21st century FinTech products are considered disruptive innovations. These products leverage digital technology and consumer data, using both data aggregation and advanced data analytics to create entirely new financial services products. Some examples of these products are outlined below.
Insurance is a familiar product for both individuals and small businesses. Over the past several years, insurance products have made significant changes; partly, because the insurance industry has become—according to some—the first “Big Data” business.
Because insurance companies collect and use big data, they can deliver better prices and tailor-made products. Some insurance companies are starting to use IoT (Internet of Things), however, its use comes with cybersecurity issues. Smart IoT data collection devices are not designed with security in mind. Two-thirds of the most commonly used IoT devices [mobile apps, biometric, and environmental sensors] contain vulnerabilities that a hacker can exploit. Naturally, that is not the kind of risk insurers can or would like to price into their models. Going forward, consumers and insurers must find a balance between lower insurance premiums and how much customer data an insurer collects and how best to protect it.
Many financial services products now use algorithms. An increasingly common use of algorithms is algorithmic credit scoring. An algorithmic credit score collects a customer’s digital footprint and pairs it with traditional credit scores to create an enhanced credit score for approving borrowers. Banks and other lenders are increasingly turning to additional, unstructured, and semi-structured data sources. Those sources are a combination of social media activity, mobile phone use, online browsing, email receipts, text message activity, and geotrackers. Together they capture a more nuanced view of creditworthiness, and improve the rating accuracy of loans.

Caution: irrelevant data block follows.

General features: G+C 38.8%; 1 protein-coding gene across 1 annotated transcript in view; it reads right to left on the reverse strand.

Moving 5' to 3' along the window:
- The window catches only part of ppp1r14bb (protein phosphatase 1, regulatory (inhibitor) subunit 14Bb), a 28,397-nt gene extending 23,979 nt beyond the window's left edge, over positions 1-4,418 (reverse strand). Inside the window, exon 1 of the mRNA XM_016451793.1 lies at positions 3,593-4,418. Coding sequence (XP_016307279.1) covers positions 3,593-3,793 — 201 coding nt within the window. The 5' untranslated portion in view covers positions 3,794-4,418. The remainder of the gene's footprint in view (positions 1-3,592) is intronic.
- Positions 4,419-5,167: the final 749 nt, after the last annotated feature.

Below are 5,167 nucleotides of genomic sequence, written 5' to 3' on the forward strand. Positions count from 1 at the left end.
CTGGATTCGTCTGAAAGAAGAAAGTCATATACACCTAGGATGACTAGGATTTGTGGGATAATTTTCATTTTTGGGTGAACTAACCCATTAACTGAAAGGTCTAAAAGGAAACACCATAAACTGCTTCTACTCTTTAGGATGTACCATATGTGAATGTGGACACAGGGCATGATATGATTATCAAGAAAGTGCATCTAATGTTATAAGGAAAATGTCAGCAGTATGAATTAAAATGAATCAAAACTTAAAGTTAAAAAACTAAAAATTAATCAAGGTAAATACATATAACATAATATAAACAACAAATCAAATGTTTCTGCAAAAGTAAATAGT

Applying machine learning algorithms to the collection of data enables an assessment of qualitative factors such as purchasing behavior and willingness to pay. Traditionally, banks and other lenders have relied entirely on credit bureau scores to determine a person’s creditworthiness. If a potential borrower had never used credit, they would not have a credit bureau score and most likely would be unable to obtain credit and build a credit history. By pairing alternative data sources and machine learning algorithms, lenders are better able to assess a customer’s ability and willingness to repay, and make better credit decisions than previously possible.
Fingerprint and iris scans are static biometric security devices that have been in use for several years. Behavioral biometrics are a new security device; they rely on the user’s behavior. Motions such as how hard the user strikes the keys, the angle their finger swipes the touchscreen, or a particular typing rhythm all create a user identity. Using machine learning algorithms, behavioral biometrics builds a unique picture of an individual user. The end results is better fraud identification, particularly for mobile payment authentication.
In the recent past, FinTech products predominately focused on consumer lending and payments, now new FinTech segments such as Risktech and Regtech have entered the market. To learn more about these FinTech sectors, scroll down to the Book section, and look for books about Risktech and Regtech. Also, click on the Databases tab and search through the databases listed.
The following sources from the Internet and from the print collections at the Library of Congress are useful in learning more about FinTech in the 21st century.
The following bibliography is just a selection of the books available on this topic. The books listed below link to fuller bibliographic information for each item in the the Library of Congress Online Catalog. Links are provided for additional online content when available.